5 Secrets of Innovation
Benjamin Franklin famously said there were only two things certain in life: death and taxes. But I’d like to add a third certainty: change. In fact, technological change is moving at a dizzying speed. How can you keep up? What do you need to do to not merely survive, but thrive?
Here are five secrets of innovation, and why they are so important.
1. Implement Design Thinking.
It’s a process that is the only way to understand what people really want and need, especially when there are latent (or hidden) needs. Go see what people do.
Observe people in their own environment.
By having empathy for the people who are in pain, then you’ll know what they really need, and it’s probably not what you think.
2. Use Iterative Prototyping.
Whatever you create, 50 percent of it will be wrong. The problem is you don’t know which 50 percent is right and which fifty percent is wrong.
It takes three rounds of prototypes before you reach the point of making incremental improvement.
If you let people show you where they find real value as you move from one prototype to another, they’ll probably pay more.
3. Be Agile.
Did you know that 90% of projects that last more than 90 days will end in failure? Think about it. How many projects have you worked on that just keep going on and on and never finish?
You need to work quickly in two-week sprints to continuously learn and experiment.
But you also need to limit your work to 90 days because priorities change. Budgets get cut. People move on. So start small, THINK BIG, move fast.
4. Tell Stories.
All innovations start with a story. Stories help people connect with the people you are looking to serve, feel the pain they are experiencing, find hope in your innovation, and transform people’s lives to be simpler, easier, cheaper or healthier.
Stories combine both a rational argument and an emotional appeal.
Stories are how people change because they innately aspire for a better day.
5. Overcome Objections.
It is far easier to say “no” to a new idea than it is to say “yes.” Yet, objections can be easily overcome if you know what the “Devil’s Advocate” in the room will say.
Fortunately, the objections are predictable so you can fashion your responses beforehand.
This advance knowledge allows you to defeat the Devil’s Advocate with ease. Because knowledge is power.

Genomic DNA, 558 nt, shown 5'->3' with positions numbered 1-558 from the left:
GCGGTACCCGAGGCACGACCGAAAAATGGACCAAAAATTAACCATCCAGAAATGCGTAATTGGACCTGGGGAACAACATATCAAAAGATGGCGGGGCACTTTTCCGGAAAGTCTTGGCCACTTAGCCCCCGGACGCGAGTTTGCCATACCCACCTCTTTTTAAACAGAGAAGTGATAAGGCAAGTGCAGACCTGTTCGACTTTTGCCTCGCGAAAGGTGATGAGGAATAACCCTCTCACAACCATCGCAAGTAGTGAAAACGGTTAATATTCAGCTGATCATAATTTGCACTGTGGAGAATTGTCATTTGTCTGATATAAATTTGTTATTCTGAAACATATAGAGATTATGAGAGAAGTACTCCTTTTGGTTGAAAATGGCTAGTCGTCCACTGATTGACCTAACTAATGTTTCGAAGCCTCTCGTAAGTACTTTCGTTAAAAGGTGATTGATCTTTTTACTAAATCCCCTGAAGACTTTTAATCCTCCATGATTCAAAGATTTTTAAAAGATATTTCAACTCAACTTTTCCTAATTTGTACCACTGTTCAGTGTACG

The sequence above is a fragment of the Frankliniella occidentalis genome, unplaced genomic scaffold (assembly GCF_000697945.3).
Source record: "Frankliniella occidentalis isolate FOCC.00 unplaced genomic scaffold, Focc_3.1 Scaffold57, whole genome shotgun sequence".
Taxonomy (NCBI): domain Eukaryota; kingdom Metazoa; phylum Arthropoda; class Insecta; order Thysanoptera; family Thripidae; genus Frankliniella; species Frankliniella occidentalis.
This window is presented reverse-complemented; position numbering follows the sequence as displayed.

How to Overcome a “Devil’s Advocate’s” Objections
These tips are designed for change agents – managers, product developers, innovation leaders, marketers and salespeople – responsible for changing the status quo. Because while change is certain, progress is not!
Devil’s Advocate: How do you even know this is a problem?
Answer: Like anthropologists, we went out and observed people in their environment to understand their problems using Design Thinking methodology.
Devil’s Advocate: How do you know what’s causing the problem?
Answer: We analyzed what’s happening today in a Journey Map to identify the root causes of the problem and the pains created.
Devil’s Advocate: How do you know this is the best solution?
Answer: We generated scores of ideas and carefully combined them to build a comprehensive solution.
Devil’s Advocate: Why doesn’t your solution have “x” feature?
Answer: We created iterative prototypes with our users to ensure we solved their problems when, where and how they used our solution.
Devil’s Advocate: How do you know your solution will work?
Answer: We spent 90 days using Agile Development to test each of our critical assumptions focusing on interaction, integration and implementation.
Devil’s Advocate: How do you know people will adopt your solution?
Answer: We used storytelling principles to express where people found enough value to invest the time and/or money to adopt our solution.
Devil’s Advocate: How are you going to overcome resistance?
Answer: We will overcome objections showing how our solution will transform people leading them from “what is” to “what could be.”
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